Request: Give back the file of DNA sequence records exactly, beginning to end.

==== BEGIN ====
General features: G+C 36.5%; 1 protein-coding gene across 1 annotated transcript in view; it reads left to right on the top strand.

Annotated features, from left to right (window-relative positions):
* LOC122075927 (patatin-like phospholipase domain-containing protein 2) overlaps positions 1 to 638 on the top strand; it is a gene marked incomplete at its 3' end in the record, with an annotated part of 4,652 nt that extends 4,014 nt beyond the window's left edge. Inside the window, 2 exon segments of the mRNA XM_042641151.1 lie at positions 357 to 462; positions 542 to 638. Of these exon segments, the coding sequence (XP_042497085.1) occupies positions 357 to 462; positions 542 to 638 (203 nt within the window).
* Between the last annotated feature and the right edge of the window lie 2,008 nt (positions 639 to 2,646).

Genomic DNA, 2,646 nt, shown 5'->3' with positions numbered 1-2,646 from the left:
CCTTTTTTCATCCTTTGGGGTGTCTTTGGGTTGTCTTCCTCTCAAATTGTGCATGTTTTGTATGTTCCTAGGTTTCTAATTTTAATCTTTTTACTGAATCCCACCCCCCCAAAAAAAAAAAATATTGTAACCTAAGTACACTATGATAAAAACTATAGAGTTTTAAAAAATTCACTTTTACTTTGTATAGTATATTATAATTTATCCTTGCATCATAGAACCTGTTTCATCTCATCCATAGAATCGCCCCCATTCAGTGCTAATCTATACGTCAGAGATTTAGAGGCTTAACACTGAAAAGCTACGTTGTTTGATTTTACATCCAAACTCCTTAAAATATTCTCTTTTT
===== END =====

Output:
General features: G+C 36.5%; 1 protein-coding gene across 1 annotated transcript in view; it reads left to right on the top strand.

Annotated features, from left to right (window-relative positions):
* LOC122075927 (patatin-like phospholipase domain-containing protein 2) overlaps positions 1 to 638 on the top strand; it is a gene marked incomplete at its 3' end in the record, with an annotated part of 4,652 nt that extends 4,014 nt beyond the window's left edge. Inside the window, 2 exon segments of the mRNA XM_042641151.1 lie at positions 357 to 462; positions 542 to 638. Of these exon segments, the coding sequence (XP_042497085.1) occupies positions 357 to 462; positions 542 to 638 (203 nt within the window).
* Between the last annotated feature and the right edge of the window lie 2,008 nt (positions 639 to 2,646).

Genomic DNA, 2,646 nt, shown 5'->3' with positions numbered 1-2,646 from the left:
CCTTTTTTCATCCTTTGGGGTGTCTTTGGGTTGTCTTCCTCTCAAATTGTGCATGTTTTGTATGTTCCTAGGTTTCTAATTTTAATCTTTTTACTGAATCCCACCCCCCCAAAAAAAAAAAATATTGTAACCTAAGTACACTATGATAAAAACTATAGAGTTTTAAAAAATTCACTTTTACTTTGTATAGTATATTATAATTTATCCTTGCATCATAGAACCTGTTTCATCTCATCCATAGAATCGCCCCCATTCAGTGCTAATCTATACGTCAGAGATTTAGAGGCTTAACACTGAAAAGCTACGTTGTTTGATTTTACATCCAAACTCCTTAAAATATTCTCTTTTT